In "The Lay of the Werewolf" by Marie de France, translated by Eugene Mason: List true identity of the hero. Crisis faced by the hero. Disguised identity of the hero. Growth (experience,...
In "The Lay of the Werewolf" by Marie de France, translated by Eugene Mason:
List true identity of the hero.
Crisis faced by the hero.
Disguised identity of the hero.
Growth (experience, wisdom, maturity) attained by the hero.
Although Bisclavret is the werewolf in this story/poem ("lais"), he can be considered the hero. It is clear from the start of the poem that Bisclavret and his wife both love each other. The only potential problem are the times when he is away. He tries to convince her that it is best that she not know of his periodic absences. However, when he finally tells her, she can not deal with the knowledge that he is a werewolf. She conspires to hide his clothes, keeping him a werewolf indefinitely, and then she marries another man. She becomes the "beast" so to speak, or the antagonist.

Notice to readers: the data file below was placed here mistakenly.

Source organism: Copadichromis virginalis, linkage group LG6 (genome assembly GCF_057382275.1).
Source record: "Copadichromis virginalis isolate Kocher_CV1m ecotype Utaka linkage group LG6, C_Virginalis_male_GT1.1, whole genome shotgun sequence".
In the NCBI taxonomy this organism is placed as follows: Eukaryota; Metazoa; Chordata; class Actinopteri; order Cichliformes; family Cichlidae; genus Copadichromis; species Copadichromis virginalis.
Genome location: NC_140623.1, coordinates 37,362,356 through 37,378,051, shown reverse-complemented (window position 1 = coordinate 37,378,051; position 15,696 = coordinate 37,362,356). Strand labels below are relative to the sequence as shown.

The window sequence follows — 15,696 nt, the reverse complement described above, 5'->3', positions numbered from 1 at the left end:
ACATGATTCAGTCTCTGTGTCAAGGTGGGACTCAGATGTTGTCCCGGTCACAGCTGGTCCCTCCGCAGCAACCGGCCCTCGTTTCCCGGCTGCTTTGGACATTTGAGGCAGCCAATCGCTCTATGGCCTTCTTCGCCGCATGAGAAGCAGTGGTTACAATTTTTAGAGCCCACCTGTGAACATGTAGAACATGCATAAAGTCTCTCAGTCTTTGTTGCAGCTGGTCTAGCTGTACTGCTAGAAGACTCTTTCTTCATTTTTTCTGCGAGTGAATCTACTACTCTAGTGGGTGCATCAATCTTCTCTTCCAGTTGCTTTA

Bisclavret makes due with his double life as a man and a werewolf. His crisis arises when his wife discovers this double life and betrays him. The solution to the crisis is to get his clothes back, and perhaps get revenge as well.
The hero's disguise is his state of being the werewolf.
Given that Bisclavret knew that his wife would be repulsed by the knowledge that he is a werewolf, we can say that he was wise at the beginning of the poem. However, he did tell her so he probably did not suppose the degree to which she could betray him. There is some wisdom gained in this way. The reciprocal loyalty between the King and Bisclavret turns out to be stronger than the loyalty between Bisclavret and his wife. He discovers this when the King essentially adopts him while hunting in the woods.